San Francisco-based TerraPass is another of more than 30 companies and nonprofit groups that promise to ease global warming guilt by selling carbon offsets.

The firm tells drivers that for $49.99 they can make up for the 12,000 tons of carbon a typical sedan or station wagon produces in a year. Ford Motor Co. encourages buyers to offset emissions from their cars through TerraPass.

TerraPass has a complex formula for calculating how much it costs to offset a certain amount of carbon, and the company keeps a portion as profit. It charges customers of $5.99 to neutralize the carbon generated from one seat on a 2,200-mile flight, $16.99 for a cross-country flight and a $29.99 for an international flight.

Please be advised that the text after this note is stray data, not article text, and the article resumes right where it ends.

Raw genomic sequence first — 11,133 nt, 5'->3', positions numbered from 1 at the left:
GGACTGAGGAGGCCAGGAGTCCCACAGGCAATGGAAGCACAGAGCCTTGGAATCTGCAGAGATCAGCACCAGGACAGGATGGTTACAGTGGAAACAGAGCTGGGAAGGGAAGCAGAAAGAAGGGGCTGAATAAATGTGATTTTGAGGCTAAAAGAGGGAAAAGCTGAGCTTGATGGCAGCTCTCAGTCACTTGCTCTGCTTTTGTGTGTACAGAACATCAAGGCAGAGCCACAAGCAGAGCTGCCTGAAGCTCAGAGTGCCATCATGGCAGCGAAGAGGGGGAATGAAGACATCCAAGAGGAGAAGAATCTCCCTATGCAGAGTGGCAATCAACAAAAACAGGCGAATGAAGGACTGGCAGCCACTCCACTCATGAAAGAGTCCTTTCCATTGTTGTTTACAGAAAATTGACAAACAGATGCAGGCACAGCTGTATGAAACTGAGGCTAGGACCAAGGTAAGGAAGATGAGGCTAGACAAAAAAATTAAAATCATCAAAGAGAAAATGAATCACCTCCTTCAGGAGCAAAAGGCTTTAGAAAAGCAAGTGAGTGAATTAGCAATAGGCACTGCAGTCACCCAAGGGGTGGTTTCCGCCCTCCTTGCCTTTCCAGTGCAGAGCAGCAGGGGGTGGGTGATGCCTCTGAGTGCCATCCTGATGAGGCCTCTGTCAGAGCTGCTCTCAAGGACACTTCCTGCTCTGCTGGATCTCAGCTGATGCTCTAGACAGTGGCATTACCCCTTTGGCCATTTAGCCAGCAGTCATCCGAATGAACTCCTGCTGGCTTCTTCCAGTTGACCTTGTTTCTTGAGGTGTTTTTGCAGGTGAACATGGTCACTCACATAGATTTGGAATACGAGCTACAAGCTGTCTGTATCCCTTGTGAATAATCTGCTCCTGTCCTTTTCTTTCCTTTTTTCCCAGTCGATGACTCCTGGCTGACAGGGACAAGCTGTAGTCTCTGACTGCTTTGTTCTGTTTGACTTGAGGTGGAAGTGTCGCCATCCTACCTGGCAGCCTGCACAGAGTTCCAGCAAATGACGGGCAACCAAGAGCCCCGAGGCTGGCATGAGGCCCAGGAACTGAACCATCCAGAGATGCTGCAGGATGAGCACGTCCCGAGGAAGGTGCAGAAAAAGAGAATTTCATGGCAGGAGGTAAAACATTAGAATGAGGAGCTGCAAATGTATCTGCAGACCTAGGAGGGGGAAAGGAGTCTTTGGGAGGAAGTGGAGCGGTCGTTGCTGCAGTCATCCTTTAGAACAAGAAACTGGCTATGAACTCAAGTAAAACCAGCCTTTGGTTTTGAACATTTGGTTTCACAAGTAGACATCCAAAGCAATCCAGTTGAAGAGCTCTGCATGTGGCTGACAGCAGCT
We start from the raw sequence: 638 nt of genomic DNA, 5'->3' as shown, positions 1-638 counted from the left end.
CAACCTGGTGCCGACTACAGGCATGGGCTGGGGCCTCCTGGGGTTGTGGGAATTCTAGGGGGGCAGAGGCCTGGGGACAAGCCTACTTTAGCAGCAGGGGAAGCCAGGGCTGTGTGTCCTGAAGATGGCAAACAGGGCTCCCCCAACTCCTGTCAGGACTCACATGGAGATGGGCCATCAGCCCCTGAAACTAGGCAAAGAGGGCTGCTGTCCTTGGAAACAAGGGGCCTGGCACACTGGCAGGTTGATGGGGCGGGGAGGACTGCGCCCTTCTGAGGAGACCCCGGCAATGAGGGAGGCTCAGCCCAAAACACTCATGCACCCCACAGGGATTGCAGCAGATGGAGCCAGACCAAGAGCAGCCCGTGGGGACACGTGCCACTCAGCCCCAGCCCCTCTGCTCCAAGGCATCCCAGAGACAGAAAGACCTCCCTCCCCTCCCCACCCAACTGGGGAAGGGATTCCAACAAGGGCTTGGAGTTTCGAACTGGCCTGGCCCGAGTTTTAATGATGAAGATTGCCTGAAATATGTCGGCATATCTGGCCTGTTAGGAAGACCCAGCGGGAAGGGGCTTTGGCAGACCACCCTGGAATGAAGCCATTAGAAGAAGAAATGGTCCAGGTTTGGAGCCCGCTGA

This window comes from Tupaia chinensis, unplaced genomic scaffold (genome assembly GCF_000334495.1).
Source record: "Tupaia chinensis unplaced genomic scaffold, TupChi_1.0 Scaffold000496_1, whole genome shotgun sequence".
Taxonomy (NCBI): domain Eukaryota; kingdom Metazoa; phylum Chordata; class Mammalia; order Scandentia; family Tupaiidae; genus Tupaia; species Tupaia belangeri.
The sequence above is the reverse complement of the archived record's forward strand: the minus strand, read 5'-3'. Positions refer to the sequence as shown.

Monitoring by nonprofit
The money is used to fund projects that generate clean electricity from wind, landfills and cow manure, and the offsets are verified by the Center for Resource Solutions, a San Francisco-based nonprofit that works to increase the demand for renewable energy, said Tom Arnold, TerraPass’s chief environmental officer.

Arnold claims his company has counteracted the effects of 165 million pounds of carbon since it was founded by University of Pennsylvania Professor Karl Ulrich and his students two years ago.

“It helps you think differently about climate change and what you can do to fight it,” Arnold said.

Yet some observers note that increasing renewable energy doesn’t necessarily reduce the use of conventional electricity sources that emit carbon. And while trees absorb carbon from the atmosphere, the process is spread out over the decades of a tree’s lifetime.